Derivatives Regulation in the Context of the Shingle Theory

Friday, January 1st, 1999 at 12:00 am by Allen D. Madison
Allen D. Madison, Derivatives Regulation in the Context of the Shingle Theory, 1999 Colum. Bus. L. Rev. 271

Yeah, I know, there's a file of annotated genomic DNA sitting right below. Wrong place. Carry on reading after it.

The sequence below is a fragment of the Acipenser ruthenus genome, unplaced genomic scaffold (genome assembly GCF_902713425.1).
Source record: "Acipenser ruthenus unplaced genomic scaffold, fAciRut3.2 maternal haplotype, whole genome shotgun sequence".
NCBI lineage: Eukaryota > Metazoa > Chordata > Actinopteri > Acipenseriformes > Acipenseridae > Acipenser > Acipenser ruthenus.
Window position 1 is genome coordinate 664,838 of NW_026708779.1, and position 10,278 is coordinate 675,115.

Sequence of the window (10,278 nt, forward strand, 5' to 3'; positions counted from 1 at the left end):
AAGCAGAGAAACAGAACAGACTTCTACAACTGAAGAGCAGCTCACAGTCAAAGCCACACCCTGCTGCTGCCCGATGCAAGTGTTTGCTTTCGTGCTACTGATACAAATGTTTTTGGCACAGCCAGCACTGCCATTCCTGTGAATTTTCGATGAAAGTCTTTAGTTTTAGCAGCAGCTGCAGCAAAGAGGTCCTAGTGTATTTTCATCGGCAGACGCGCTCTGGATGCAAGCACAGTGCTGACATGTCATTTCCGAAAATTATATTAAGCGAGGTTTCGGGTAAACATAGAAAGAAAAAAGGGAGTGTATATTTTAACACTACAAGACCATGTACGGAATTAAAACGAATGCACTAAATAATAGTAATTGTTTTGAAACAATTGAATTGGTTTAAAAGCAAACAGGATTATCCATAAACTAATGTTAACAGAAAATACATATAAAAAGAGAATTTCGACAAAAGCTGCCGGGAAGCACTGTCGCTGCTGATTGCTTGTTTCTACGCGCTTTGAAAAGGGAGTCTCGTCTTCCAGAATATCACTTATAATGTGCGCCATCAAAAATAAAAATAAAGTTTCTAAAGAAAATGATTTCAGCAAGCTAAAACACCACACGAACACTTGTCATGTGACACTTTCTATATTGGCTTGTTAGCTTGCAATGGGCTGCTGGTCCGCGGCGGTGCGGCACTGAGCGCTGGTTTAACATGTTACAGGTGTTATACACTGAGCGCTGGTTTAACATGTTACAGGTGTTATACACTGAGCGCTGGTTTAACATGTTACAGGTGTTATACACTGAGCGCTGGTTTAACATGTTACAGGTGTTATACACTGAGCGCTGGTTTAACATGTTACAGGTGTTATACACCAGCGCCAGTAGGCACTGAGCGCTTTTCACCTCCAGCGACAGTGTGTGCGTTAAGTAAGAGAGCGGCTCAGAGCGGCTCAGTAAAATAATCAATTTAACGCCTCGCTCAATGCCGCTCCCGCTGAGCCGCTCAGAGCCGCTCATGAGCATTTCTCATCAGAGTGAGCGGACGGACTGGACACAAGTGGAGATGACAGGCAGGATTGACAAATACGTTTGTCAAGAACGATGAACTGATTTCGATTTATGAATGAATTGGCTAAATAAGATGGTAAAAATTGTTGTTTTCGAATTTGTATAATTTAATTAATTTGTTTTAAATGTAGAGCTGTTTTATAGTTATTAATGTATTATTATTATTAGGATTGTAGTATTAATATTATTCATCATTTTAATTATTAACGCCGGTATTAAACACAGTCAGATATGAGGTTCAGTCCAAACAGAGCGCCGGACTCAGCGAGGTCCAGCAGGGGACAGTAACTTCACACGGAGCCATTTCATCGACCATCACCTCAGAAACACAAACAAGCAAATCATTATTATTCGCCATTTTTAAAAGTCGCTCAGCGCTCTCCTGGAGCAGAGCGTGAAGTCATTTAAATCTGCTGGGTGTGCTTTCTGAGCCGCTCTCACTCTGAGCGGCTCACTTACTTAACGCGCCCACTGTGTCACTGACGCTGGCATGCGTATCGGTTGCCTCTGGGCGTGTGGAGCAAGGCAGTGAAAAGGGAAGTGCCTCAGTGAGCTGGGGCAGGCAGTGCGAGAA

Since 1994, there have been various announcements of financial losses involving derivatives. Despite the publicity of these announcements as signaling a problem with the manner in which financial derivatives are regulated, federal legislators have done little about the possible problem other than shuffle paper around. George Soros warned Congress directly that it had an obligation to regulate derivatives because it will be obligated to “preserve the integrity of the system” if there is a “meltdown.” One of Soros’ concerns in issuing this warning is that derivative instruments are often used to avoid regulation. Although derivatives are “specifically designed to enable institutional investors to take gambles which they would otherwise not be permitted to take,” it appears that, because of abusive sales practices of dealers, the investor may not always realize it is taking such a gamble. This Article focuses on the regulation of derivatives sales practices. Improvement in the regulation of sales practices would help protect the integrity of the system by limiting the opportunity to mislead or otherwise trick derivatives purchasers into making risky bets with other people’s money.

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